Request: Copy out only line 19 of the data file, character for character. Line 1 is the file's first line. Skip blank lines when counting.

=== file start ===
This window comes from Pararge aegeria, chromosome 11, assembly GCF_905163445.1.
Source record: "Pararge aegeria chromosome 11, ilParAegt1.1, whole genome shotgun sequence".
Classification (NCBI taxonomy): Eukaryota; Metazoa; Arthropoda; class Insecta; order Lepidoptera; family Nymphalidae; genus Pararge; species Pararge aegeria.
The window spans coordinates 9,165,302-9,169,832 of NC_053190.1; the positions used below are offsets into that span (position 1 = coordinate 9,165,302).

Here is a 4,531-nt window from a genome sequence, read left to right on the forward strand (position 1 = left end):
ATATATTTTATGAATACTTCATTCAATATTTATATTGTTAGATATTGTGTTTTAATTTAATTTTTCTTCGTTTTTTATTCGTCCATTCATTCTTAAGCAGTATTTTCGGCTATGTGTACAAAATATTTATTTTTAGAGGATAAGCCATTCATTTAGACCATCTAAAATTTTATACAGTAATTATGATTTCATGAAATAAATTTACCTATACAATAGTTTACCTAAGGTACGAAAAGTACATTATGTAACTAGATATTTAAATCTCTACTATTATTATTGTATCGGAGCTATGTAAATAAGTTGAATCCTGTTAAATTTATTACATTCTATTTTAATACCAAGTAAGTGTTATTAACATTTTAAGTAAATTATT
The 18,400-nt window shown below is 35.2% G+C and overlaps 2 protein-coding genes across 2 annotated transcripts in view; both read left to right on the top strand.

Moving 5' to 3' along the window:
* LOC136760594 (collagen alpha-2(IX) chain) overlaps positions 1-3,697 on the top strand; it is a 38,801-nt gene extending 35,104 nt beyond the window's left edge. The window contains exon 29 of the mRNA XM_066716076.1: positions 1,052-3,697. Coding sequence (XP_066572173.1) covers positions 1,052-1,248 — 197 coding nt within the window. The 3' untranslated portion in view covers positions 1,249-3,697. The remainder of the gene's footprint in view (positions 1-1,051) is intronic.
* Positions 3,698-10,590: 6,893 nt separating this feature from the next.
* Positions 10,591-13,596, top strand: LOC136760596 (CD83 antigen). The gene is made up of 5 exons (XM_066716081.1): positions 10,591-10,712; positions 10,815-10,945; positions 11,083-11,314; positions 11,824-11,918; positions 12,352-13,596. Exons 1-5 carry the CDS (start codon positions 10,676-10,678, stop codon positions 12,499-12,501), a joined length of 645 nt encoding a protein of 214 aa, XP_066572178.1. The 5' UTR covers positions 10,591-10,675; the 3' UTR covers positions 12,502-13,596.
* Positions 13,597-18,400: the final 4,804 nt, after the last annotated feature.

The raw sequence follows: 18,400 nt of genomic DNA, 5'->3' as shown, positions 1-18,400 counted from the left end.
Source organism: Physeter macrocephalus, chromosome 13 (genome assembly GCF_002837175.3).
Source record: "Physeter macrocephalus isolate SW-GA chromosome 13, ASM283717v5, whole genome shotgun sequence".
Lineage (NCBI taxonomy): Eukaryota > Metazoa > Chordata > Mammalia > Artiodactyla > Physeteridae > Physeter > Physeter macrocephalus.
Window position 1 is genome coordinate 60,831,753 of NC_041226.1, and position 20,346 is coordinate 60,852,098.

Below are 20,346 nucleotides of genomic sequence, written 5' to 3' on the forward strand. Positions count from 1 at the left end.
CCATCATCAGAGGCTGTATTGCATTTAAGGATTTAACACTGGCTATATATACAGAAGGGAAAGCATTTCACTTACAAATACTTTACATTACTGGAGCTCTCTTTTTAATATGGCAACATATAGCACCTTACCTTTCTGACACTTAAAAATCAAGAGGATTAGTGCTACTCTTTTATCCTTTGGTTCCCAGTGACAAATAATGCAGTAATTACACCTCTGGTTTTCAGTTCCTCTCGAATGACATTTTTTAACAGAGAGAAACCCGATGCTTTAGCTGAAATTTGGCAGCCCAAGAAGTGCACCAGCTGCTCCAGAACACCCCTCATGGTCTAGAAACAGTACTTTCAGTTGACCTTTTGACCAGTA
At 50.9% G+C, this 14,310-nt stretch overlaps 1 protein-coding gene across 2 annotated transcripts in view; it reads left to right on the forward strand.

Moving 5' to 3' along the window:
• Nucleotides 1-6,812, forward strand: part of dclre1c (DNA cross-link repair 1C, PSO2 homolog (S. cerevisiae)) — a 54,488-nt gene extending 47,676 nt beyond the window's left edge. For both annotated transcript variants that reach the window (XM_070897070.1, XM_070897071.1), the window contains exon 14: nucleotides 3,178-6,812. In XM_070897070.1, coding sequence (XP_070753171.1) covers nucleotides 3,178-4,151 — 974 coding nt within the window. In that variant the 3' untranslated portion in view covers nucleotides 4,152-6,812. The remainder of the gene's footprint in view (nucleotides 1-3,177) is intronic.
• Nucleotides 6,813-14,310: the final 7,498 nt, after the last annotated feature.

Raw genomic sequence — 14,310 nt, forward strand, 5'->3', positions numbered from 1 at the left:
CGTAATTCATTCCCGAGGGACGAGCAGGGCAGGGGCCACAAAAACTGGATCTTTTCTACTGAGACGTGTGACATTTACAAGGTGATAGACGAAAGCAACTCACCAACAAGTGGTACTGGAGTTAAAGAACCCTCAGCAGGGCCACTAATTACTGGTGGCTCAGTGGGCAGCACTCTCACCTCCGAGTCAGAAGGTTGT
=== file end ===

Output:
CCATCATCAGAGGCTGTATTGCATTTAAGGATTTAACACTGGCTATATATACAGAAGGGAAAGCATTTCACTTACAAATACTTTACATTACTGGAGCTCTCTTTTTAATATGGCAACATATAGCACCTTACCTTTCTGACACTTAAAAATCAAGAGGATTAGTGCTACTCTTTTATCCTTTGGTTCCCAGTGACAAATAATGCAGTAATTACACCTCTGGTTTTCAGTTCCTCTCGAATGACATTTTTTAACAGAGAGAAACCCGATGCTTTAGCTGAAATTTGGCAGCCCAAGAAGTGCACCAGCTGCTCCAGAACACCCCTCATGGTCTAGAAACAGTACTTTCAGTTGACCTTTTGACCAGTA